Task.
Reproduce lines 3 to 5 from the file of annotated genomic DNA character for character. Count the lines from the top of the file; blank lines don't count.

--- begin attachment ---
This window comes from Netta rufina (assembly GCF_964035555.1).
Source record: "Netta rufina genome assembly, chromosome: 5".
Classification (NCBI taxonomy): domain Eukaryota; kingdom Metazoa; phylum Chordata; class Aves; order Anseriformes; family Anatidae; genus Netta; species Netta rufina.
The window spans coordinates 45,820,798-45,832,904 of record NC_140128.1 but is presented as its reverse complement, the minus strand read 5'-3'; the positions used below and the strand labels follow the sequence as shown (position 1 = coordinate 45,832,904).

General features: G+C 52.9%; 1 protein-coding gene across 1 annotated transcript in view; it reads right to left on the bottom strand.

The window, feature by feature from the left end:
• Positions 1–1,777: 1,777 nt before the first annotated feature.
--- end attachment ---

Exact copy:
Classification (NCBI taxonomy): domain Eukaryota; kingdom Metazoa; phylum Chordata; class Aves; order Anseriformes; family Anatidae; genus Netta; species Netta rufina.
The window spans coordinates 45,820,798-45,832,904 of record NC_140128.1 but is presented as its reverse complement, the minus strand read 5'-3'; the positions used below and the strand labels follow the sequence as shown (position 1 = coordinate 45,832,904).

General features: G+C 52.9%; 1 protein-coding gene across 1 annotated transcript in view; it reads right to left on the bottom strand.